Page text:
The Hand Of Fu-Manchu eBook

This eBook from the Gutenberg Project consists of approximately 241 pages of information about The Hand Of Fu-Manchu.

My brain reeled, and a weakness, mental and physical, threatened to conquer me completely.  Indeed, I think I must have succumbed, sapped as my strength had been by the drug administered to me, if the sound of a creaking stair had not arrested my attention and by the menace which it conveyed afforded a new stimulus.

Some one was creeping down from the landing above—­coming to my room!  The creatures of the Yellow doctor, having despatched Nayland Smith, were approaching stealthily, stair by stair, to deal with me!

From my grip I took out the Browning pistol.  The Chinese doctor’s servants should have a warm reception.  I burned to avenge my friend, who I was persuaded, lay murdered in the room above.  I partially closed the door and took up a post immediately behind it.  Nearer came the stealthy footsteps—­nearer....  Now the one who approached had turned the angle of the passage....

Within sight of my door he seemed to stop; a shaft of white light crept through the opening, across the floor and on to the wall beyond.  A moment it remained so—­then was gone.  The room became plunged in darkness.

Gripping the Browning with nervous fingers I waited, listening intently; but the silence remained unbroken.  My gaze set upon the spot where the head of this midnight visitant might be expected to appear, I almost held my breath during the ensuing moments of frightful suspense.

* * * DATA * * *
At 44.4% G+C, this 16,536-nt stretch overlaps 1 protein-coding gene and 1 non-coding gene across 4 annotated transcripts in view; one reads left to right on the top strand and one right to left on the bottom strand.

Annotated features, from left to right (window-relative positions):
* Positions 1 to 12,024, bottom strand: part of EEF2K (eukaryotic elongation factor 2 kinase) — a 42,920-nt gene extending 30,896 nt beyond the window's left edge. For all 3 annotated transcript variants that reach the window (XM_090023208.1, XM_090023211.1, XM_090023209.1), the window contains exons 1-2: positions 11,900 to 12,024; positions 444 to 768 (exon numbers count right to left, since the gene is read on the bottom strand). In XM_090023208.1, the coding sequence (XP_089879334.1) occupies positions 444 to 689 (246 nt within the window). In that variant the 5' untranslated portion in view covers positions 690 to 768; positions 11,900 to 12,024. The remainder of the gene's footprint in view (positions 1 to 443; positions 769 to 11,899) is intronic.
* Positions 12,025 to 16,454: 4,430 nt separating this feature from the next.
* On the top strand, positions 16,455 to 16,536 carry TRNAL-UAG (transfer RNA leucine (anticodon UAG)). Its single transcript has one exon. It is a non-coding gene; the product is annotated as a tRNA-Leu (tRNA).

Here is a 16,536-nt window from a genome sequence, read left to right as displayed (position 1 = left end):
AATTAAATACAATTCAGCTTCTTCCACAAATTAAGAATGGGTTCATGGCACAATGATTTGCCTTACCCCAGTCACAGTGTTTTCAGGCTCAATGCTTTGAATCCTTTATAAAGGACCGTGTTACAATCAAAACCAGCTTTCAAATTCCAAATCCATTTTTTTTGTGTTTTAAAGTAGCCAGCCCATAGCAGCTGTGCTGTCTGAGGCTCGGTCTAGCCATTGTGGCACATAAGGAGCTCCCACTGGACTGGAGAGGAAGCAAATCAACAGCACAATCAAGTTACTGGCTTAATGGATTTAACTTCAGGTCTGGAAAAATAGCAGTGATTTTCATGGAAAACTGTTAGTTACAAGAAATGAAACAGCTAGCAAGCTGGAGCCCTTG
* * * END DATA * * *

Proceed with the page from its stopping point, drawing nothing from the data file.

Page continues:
The door was opening; slowly—­slowly—­by almost imperceptible degrees.  I held the pistol pointed rigidly before me and my gaze remained fixed intently on the dimly seen opening.  I suppose I acted as ninety-nine men out of a hundred would have done in like case.  Nothing appeared.

Then a voice—­a voice that seemed to come from somewhere under the floor snapped:—­

“Good God! it’s Petrie!”

I dropped my gaze instantly ... and there, looking up at me from the floor at my feet, I vaguely discerned the outline of a human head!

“Smith!” I whispered.

Nayland Smith—­for indeed it was none other—­stood up and entered the room.

“Thank God you are safe, old man,” he said.  “But in waiting for one who is stealthily entering a room, don’t, as you love me, take it for granted that he will enter upright.  I could have shot you from the floor with ease!  But, mercifully, even in the darkness, I recognized your Arab slippers!”

“Smith,” I said, my heart beating wildly, “I thought you were drugged—­ murdered.  The port contained an opiate.”

“I guessed as much!” snapped Smith.  “But despite the excellent tuition of Dr. Fu-Manchu, I am still childishly trustful; and the fact that I did not partake of the crusted ’45 was not due to any suspicions which I entertained at that time.”

“But, Smith, I saw you drink some port.”

“I regret to contradict you, Petrie, but you must be aware that the state of my liver—­due to a long residence in Burma—­does not permit me to indulge in the luxury of port.  My share of the ’45 now reposes amid the moss in the tulip-bowl, which you may remember decorated the dining table!  Not desiring to appear churlish, by means of a simple feat of legerdemain I drank your health and future happiness in claret!

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The Hand Of Fu-Manchu from Project Gutenberg. Public domain.
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